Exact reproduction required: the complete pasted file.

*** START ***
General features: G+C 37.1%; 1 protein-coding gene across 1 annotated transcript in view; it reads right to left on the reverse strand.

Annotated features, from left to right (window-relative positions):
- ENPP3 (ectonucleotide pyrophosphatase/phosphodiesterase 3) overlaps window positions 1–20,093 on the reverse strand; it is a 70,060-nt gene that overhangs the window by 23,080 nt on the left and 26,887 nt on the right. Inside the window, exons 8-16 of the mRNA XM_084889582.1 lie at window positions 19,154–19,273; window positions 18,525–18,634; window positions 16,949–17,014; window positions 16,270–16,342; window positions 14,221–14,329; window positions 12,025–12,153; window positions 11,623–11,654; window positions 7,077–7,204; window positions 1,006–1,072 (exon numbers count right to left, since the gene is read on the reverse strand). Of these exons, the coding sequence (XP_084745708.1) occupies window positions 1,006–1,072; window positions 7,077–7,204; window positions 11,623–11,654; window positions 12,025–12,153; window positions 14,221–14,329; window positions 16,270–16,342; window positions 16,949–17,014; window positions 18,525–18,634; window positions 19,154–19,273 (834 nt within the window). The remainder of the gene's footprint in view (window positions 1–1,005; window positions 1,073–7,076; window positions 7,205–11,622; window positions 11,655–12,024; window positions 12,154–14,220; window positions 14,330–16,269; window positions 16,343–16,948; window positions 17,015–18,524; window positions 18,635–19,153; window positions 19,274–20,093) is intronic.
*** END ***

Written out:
General features: G+C 37.1%; 1 protein-coding gene across 1 annotated transcript in view; it reads right to left on the reverse strand.

Annotated features, from left to right (window-relative positions):
- ENPP3 (ectonucleotide pyrophosphatase/phosphodiesterase 3) overlaps window positions 1–20,093 on the reverse strand; it is a 70,060-nt gene that overhangs the window by 23,080 nt on the left and 26,887 nt on the right. Inside the window, exons 8-16 of the mRNA XM_084889582.1 lie at window positions 19,154–19,273; window positions 18,525–18,634; window positions 16,949–17,014; window positions 16,270–16,342; window positions 14,221–14,329; window positions 12,025–12,153; window positions 11,623–11,654; window positions 7,077–7,204; window positions 1,006–1,072 (exon numbers count right to left, since the gene is read on the reverse strand). Of these exons, the coding sequence (XP_084745708.1) occupies window positions 1,006–1,072; window positions 7,077–7,204; window positions 11,623–11,654; window positions 12,025–12,153; window positions 14,221–14,329; window positions 16,270–16,342; window positions 16,949–17,014; window positions 18,525–18,634; window positions 19,154–19,273 (834 nt within the window). The remainder of the gene's footprint in view (window positions 1–1,005; window positions 1,073–7,076; window positions 7,205–11,622; window positions 11,655–12,024; window positions 12,154–14,220; window positions 14,330–16,269; window positions 16,343–16,948; window positions 17,015–18,524; window positions 18,635–19,153; window positions 19,274–20,093) is intronic.